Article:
In addition, during this phase, tooth and root fillings must be placed or renewed, and teeth that can not be preserved must be removed. These hygienic measures alone can lead to a noticeable improvement in many patients. This is followed by the "closed treatment phase", in which the hard and soft pads lying below the gingival margin are removed. This is done with specially shaped hand instruments as well as sound and ultrasound operated devices.

After two to three weeks of healing, the result of this treatment is controlled. If necessary, it is repeated at individual points. In the case of very deep gingival pockets (more than five millimeters) which have not sufficiently decreased due to the hygienic measures and the closed treatment, it may be necessary to go into the open treatment phase.

Under anesthesia, the diseased areas are surgically opened, the gums are laid back, and the inflamed bones and tooth areas are cleaned. Subsequently, the gum is sutured micro-surgically. In addition, it is possible to fill cleaned bone pockets with bone replacement materials, to cover them with membranes or to stimulate gel regeneration with melt matrix protein gel. Modern regenerative periodontal therapy aims at the regeneration (regeneration) of the periodontal tissue by surgical measures.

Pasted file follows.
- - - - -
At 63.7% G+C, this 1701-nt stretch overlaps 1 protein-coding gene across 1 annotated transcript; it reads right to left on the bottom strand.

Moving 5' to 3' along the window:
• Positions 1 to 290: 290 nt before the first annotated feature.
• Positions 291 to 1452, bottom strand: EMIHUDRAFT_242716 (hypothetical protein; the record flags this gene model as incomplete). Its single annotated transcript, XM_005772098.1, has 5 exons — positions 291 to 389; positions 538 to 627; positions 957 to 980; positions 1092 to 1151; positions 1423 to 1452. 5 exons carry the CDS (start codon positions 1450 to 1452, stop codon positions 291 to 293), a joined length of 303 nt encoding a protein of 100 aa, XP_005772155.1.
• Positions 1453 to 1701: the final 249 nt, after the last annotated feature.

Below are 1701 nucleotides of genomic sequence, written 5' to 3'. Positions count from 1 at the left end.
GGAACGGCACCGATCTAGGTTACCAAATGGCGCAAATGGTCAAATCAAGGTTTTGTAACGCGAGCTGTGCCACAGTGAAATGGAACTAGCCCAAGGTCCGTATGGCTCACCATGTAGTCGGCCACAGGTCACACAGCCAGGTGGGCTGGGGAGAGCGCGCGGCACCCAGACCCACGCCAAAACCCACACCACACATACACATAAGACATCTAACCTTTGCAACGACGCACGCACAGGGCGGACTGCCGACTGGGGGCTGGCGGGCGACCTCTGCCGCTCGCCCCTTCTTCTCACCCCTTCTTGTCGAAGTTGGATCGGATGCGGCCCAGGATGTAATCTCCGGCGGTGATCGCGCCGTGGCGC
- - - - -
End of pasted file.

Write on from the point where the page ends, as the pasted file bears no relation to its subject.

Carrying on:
These are procedures that are summarized under the concept of "controlled tissue generation" (GTR). By various methods, for example the use of bioactive bone replacement material, membrane technique or growth proteins, damaged tissue can be regenerated again. The five pathogenic, periodontal, main bacteria are treated differently: one curettage was sufficient for three types, and the other two antibiotics. Depending on the number of bone defects, these can be given in tablet form (systemically) or inserted directly into the gingival sheath (local). In both cases, it is advantageous to carry out a germ determination beforehand.

However, it is pointless to treat the infection with antibiotics without cleaning the teeth beforehand. The bacteria are almost completely protected in their biofilm from the action of the antibiotic drug. A further local treatment method is the direct introduction of an antiseptic chip from chlorhexidine into the gingival sheath. This ensures a lasting germ-freeness in the inflamed tooth-stash and builds itself biologically by itself.

After the treatment

If the local anesthetic lasts, patients usually feel a slight pull in the treated region. For the time after the treatment, the doctor prescribes anti-inflammatory painkillers, an antibacterial mouthwash with chlorhexidine and possibly antibiotics for five to eight days.

Up to the third day a slight swelling and a bruising can occur. Avoid brushing your teeth in the treated area. It is normal that the wound bleed a little in the first days. When sleeping, patients should keep the head as high as possible. The threads are removed after 8 to 10 days.

Risk